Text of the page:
This photograph was taken on the 1st of January, 1962, at the entrance of Golders Green station in London’s north. There had been heavy snowfall to start the year.
These images were taken in London in early November of 1918, as the First World War drew to a close.
On the 5th of the month captured German field guns were put on display along the Mall, stretching from Admiralty Arch to Buckingham Palace.
On the 13th of November the guns were taken to Trafalgar Square, where people attempted to set them alight in a bonfire.
From the collection of the Imperial War Museums.
112 people were killed when the City of Glasgow – an express train from Perth, Scotland – crashed into the back of a local passenger train at rush hour. The wreckage covered other rail lines, resulting in a third train – another express – to crash.
The wrecked City of Glasgow.
In addition to over a hundred deaths, 340 other people were injured, with 88 transported to hospital for treatment.
An investigation found that the driver of the Perth train missed three signals before crashing, but as those involved were killed, the reason for this was never discovered.
Oxford Street, London’s famous shopping boulevard, suffered heavy damage from German bombing during the Second World War.
On the night of 17-18 September, 1940, some of London’s best-known establishments were hit.
This image, taken on the 14th of July, 1955, shows reconstruction in the City of London. The scaffolding surrounds what was left of the church of All Hallows-by-the-Tower after extensive German bombing during the Second World War.
The Tower of London can be seen in the background.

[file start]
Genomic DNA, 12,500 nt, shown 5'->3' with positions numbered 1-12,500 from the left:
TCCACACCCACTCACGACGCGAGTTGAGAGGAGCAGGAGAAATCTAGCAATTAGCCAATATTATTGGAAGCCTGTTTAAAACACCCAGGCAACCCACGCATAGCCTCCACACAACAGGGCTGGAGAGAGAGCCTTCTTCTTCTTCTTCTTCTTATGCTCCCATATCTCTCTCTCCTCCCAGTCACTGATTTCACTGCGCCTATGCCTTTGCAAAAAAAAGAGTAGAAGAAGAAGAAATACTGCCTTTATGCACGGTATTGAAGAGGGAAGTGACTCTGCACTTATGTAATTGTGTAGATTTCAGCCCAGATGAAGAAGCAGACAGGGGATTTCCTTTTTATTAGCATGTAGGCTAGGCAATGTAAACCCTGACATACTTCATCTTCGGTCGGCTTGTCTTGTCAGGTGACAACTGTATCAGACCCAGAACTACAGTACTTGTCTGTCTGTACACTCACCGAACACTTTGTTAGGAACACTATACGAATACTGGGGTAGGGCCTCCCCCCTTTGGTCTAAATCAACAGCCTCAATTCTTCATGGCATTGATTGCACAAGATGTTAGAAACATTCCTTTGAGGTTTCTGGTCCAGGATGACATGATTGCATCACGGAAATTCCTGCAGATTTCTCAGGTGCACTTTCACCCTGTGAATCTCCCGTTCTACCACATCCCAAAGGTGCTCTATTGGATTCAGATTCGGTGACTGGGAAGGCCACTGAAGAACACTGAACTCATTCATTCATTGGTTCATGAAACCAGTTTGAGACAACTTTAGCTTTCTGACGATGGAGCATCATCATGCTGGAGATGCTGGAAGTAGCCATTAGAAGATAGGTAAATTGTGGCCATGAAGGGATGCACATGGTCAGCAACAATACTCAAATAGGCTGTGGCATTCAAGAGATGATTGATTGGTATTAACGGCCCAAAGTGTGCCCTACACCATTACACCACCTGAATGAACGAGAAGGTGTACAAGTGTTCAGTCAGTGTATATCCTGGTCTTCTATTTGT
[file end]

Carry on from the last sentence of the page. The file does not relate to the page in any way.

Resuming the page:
The destruction was particularly devastating as a church had stood on the site since the year 675.
Women’s London is the only guidebook that focuses on the women who have shaped London through the centuries and the legacy they have left behind. This new book provides the perfect opportunity to explore sights, statues, plaques and buildings associated with famous and some not so famous women who have left their mark on London’s heritage, culture and society. Their stories include scientists and suffragettes, reformers and royals, military and medical pioneers, authors and artists, fashion and female firsts … and more. The author, a popular London tour guide and lecturer, specialises in women’s history and has provided a series of original self-guided walking tours taking you to historic areas where important women lived, worked and are commemorated. Illustrated with new full-colour photography and specially commissioned maps, Women’s London will inspire visitors and Londoners alike to discover how much London owes to women.
It’s always nice to have historical nonfiction that tells the stories of women. For centuries the world in general has perpetuated the myth that men were the only people who ever achieved anything, which of course is incorrect.
Women’s London gives you information about some of history’s most famous women, but it also tells you some stories about the lesser-known women in the history of the city. For example, we learn of London’s first female cab driver (women were barred from the profession until 1977!).
While interesting, the copy of the book I read had some very problematic formatting. Even big-name guidebook companies like Lonely Planet struggle to make their ebooks accessible, so that’s no surprise.
An interesting book, with some layout issues that will confuse you.
Review copy provided by NetGalley.
The Victoria Memorial, which stands outside Buckingham Palace at the end of The Mall in London, was unveiled in a ceremony on the 16th of May, 1911.
The monument honours Queen Victoria, whose long reign had come to an end with her death a decade earlier.
Following the ceremony it was revealed the memorial’s sculpture, Thomas Brock, was to be knighted.